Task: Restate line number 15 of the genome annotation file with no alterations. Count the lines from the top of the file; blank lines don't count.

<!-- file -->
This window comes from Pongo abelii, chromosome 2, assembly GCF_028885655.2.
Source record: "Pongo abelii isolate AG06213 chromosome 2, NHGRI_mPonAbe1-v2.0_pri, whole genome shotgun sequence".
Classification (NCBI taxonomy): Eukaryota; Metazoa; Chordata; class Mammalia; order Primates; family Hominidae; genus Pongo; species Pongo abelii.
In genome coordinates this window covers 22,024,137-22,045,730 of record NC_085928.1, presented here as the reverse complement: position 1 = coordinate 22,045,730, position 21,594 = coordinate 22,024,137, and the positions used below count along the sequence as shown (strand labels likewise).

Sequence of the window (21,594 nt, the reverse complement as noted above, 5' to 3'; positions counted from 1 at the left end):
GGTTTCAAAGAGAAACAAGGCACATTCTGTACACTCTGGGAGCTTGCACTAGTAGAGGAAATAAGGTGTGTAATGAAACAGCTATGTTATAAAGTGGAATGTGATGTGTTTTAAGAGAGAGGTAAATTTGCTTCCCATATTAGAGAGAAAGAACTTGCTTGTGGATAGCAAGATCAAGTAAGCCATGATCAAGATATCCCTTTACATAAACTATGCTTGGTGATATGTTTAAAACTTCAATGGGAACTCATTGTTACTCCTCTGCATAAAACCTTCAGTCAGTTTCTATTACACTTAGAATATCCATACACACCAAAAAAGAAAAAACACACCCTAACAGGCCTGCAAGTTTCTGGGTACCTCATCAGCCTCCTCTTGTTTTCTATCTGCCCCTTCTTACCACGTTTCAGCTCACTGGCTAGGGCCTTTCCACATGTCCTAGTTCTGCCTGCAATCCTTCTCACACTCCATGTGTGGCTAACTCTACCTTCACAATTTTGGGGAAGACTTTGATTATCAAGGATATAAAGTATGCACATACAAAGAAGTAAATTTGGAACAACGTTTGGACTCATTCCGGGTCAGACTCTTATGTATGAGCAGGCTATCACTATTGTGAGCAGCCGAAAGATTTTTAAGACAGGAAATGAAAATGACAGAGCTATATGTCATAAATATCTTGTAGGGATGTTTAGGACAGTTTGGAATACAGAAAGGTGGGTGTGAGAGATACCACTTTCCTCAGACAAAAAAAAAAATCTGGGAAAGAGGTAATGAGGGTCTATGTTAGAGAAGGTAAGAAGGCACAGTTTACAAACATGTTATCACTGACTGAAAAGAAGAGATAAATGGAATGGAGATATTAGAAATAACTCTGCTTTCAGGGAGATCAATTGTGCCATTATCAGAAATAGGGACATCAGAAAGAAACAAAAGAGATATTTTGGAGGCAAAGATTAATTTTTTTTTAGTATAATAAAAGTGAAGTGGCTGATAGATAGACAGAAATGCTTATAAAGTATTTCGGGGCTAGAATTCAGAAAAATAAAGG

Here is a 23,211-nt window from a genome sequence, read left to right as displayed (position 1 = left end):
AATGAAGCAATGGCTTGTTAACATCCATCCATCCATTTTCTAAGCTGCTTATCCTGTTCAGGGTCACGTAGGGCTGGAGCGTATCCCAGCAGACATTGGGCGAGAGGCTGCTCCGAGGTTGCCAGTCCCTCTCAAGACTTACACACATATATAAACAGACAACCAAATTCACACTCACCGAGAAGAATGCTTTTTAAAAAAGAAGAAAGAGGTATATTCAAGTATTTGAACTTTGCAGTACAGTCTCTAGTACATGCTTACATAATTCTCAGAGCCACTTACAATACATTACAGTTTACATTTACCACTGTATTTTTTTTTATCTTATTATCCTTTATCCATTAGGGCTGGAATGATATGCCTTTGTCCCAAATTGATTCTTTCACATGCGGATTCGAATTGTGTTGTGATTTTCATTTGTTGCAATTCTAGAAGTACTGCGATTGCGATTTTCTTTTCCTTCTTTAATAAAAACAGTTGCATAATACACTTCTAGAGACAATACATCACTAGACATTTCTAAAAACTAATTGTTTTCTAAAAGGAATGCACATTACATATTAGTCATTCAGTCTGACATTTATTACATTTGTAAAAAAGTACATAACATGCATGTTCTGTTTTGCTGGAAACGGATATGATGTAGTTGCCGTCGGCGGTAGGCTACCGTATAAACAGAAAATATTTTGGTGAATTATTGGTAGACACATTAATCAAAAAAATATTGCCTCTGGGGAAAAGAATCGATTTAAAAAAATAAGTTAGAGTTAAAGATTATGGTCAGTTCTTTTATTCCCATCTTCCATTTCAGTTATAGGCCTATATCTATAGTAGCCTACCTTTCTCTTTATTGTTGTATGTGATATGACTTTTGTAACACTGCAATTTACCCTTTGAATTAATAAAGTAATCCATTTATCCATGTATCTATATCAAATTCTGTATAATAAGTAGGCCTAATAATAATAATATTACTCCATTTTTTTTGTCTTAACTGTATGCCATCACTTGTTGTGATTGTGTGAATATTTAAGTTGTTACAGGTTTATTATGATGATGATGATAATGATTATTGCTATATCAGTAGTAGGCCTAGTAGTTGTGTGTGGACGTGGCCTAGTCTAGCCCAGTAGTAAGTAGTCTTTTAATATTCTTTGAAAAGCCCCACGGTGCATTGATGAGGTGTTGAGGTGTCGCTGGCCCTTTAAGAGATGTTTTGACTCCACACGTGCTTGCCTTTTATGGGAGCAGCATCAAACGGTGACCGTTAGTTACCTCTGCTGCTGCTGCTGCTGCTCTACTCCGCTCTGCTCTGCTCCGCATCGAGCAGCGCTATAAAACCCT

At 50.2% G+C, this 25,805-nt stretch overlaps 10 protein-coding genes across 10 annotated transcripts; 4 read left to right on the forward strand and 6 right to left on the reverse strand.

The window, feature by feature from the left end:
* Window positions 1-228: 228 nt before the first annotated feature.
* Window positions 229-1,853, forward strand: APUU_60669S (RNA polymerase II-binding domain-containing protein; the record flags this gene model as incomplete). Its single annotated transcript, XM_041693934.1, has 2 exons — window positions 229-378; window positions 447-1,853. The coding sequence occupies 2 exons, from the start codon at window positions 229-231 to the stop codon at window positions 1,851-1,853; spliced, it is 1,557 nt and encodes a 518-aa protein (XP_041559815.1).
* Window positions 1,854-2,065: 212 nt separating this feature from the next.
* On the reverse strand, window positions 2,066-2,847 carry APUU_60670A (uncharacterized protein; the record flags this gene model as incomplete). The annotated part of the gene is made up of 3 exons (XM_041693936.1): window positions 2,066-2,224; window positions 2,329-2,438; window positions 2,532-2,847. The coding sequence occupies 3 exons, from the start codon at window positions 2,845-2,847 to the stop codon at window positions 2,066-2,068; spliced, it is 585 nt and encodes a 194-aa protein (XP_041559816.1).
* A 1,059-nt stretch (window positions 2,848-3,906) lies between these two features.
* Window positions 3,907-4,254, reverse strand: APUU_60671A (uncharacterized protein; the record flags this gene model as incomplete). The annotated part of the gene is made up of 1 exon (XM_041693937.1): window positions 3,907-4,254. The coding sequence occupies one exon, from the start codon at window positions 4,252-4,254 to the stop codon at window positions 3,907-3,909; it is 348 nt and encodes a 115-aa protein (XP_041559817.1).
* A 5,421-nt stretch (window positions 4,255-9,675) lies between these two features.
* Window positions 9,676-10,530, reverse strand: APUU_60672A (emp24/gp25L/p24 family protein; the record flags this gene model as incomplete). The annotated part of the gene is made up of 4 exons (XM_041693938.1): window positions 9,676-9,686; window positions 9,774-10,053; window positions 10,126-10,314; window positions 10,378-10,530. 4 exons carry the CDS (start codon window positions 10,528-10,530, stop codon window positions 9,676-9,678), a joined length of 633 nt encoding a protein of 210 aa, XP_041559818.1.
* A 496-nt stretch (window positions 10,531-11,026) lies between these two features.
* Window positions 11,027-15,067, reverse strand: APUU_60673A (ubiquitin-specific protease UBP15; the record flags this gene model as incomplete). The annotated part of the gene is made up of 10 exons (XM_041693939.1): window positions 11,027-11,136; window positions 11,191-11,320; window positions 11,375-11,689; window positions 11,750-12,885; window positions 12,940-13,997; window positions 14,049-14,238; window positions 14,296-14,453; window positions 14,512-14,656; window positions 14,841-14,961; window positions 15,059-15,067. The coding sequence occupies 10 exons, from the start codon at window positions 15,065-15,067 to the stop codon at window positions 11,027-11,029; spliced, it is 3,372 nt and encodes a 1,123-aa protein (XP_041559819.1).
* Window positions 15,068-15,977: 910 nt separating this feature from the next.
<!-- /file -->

* A 1,059-nt stretch (window positions 2,848-3,906) lies between these two features.